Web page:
Redesigned for 2018, the X3 has standard all-wheel drive and comes in four-cylinder (xDrive30i) and six-cylinder (M40i) configurations. We drove a well-optioned X3 xDrive30i.
The new X3 is decluttered versus the 2017 model, emulating the smaller X1 — a handsome place to start. Three bumper openings replace the prior four, with lighting elements in the outboard units instead of last year's separate foglight dimples. Styling is subjective, of course, but I suspect this will age well — unlike the first- and second-generation X3s, which struck me as too busy-looking.
Exterior dimensions haven't changed, but the wheelbase is 2.2 inches longer. Eighteen-inch alloy wheels, LED low-beam headlights and dual tailpipes are standard. So is dark lower cladding that brings a durable, go-anywhere look; that's a check the X3's 8 inches of ground clearance should be able to cash. The M40i swaps that cladding for body-colored ground effects, though an optional M Sport Package on the xDrive30i emulates much of the look for less cash. You can also get adaptive headlights, LED high beams and wheels up to 21 inches.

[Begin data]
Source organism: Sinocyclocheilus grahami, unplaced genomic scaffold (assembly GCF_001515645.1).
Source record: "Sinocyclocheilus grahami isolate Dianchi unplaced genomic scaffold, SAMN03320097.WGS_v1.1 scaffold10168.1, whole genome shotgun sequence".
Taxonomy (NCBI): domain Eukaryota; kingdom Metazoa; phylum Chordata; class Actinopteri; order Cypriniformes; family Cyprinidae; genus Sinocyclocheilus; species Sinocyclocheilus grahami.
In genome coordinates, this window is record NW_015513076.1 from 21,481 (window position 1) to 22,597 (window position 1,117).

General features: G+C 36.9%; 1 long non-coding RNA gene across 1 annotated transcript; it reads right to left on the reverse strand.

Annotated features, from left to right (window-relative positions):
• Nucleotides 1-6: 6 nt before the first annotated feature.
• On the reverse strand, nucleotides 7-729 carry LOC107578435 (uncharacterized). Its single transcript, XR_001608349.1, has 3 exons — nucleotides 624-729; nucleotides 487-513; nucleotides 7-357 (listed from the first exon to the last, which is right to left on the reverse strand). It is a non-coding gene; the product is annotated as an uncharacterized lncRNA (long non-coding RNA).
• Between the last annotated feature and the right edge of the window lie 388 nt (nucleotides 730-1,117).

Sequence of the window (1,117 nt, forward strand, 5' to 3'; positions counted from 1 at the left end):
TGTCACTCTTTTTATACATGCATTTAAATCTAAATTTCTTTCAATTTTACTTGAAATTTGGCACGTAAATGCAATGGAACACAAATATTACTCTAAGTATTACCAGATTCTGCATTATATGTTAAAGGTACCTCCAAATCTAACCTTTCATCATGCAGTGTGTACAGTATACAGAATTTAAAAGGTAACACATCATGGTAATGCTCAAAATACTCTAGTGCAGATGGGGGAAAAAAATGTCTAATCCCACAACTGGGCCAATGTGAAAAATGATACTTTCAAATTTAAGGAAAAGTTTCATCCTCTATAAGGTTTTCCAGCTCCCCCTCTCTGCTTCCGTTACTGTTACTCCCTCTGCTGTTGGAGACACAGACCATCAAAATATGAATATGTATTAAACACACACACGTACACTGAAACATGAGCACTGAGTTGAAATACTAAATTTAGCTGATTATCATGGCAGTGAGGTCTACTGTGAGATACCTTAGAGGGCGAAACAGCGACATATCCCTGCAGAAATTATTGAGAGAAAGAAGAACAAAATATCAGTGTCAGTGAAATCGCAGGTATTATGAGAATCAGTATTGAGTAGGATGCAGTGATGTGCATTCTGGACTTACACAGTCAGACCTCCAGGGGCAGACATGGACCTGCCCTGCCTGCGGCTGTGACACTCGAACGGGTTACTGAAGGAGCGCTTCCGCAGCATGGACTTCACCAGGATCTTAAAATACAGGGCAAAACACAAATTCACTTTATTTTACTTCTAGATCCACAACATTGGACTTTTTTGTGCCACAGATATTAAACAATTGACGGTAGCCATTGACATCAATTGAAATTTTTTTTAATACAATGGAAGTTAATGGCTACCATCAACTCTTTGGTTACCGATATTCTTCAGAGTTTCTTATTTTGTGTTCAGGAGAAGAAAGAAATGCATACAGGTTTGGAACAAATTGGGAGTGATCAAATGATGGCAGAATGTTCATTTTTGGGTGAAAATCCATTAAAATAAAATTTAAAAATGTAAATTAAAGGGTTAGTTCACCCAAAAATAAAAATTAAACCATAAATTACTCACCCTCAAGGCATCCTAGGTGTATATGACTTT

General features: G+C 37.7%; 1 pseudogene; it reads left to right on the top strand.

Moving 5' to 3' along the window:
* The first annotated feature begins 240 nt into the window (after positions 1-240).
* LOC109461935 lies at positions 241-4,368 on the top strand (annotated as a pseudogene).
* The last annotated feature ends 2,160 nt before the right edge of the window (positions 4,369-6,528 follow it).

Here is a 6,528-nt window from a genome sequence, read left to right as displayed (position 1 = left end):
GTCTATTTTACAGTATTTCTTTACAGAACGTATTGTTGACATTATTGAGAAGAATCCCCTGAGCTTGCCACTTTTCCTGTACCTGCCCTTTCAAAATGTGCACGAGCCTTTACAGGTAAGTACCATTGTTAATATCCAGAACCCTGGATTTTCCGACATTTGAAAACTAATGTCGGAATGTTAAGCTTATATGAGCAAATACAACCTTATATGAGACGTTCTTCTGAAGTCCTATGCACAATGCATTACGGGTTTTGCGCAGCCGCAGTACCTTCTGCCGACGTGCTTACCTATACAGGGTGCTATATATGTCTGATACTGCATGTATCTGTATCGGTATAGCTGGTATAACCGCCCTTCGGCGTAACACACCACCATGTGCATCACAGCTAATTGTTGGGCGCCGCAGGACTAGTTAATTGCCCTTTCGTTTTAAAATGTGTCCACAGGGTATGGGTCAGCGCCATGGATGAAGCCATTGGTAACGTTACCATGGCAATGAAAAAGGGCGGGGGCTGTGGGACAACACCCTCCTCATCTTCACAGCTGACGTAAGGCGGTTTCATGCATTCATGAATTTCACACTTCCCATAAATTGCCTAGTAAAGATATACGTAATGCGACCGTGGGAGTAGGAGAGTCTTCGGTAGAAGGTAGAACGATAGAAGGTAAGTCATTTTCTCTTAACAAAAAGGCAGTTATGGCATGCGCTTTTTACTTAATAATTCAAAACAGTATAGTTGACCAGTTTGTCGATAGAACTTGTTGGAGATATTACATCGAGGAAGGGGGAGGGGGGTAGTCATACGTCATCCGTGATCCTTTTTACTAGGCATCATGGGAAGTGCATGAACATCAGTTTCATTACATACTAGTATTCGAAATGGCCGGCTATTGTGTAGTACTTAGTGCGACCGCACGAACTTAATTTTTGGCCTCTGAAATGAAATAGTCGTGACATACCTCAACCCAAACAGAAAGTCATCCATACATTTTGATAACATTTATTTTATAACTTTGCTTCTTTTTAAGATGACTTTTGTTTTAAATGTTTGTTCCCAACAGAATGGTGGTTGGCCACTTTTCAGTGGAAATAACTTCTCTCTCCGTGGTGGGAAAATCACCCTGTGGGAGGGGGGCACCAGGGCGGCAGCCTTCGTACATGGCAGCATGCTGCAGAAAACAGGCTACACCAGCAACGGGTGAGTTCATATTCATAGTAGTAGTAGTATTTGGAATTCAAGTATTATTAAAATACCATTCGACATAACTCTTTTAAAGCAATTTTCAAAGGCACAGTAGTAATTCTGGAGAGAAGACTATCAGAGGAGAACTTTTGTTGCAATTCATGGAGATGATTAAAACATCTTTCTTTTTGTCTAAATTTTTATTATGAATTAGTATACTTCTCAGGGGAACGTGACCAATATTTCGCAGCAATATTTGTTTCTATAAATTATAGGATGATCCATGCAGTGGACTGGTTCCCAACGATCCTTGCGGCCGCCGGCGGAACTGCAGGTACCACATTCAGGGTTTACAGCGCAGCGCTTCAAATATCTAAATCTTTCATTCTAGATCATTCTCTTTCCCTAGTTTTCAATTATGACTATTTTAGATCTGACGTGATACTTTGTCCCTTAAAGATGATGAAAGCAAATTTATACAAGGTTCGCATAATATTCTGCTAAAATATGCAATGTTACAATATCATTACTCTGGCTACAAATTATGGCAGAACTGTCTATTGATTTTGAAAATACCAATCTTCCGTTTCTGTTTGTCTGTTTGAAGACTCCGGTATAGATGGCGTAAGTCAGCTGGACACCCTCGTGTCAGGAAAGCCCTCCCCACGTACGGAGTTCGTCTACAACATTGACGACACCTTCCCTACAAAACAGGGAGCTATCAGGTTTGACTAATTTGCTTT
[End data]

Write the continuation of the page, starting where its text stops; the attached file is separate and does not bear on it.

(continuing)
A poky eight-speed automatic transmission holds back an otherwise strong driving experience in the X3 xDrive30i, whose 2.0-liter turbo four-cylinder makes 248 horsepower and 258 pounds-feet of torque. It's a capable engine with broad power that comes early and stays late. That's much needed, as the transmission resists downshifts in its normal driving mode until you push the gas hard. (A Sport mode helps by holding lower gears longer, but it does so inconsistently.) But even absent a downshift, the xDrive30i has enough low-rpm muscle to maintain highway speed with multiple occupants aboard.Read more on Cars.com site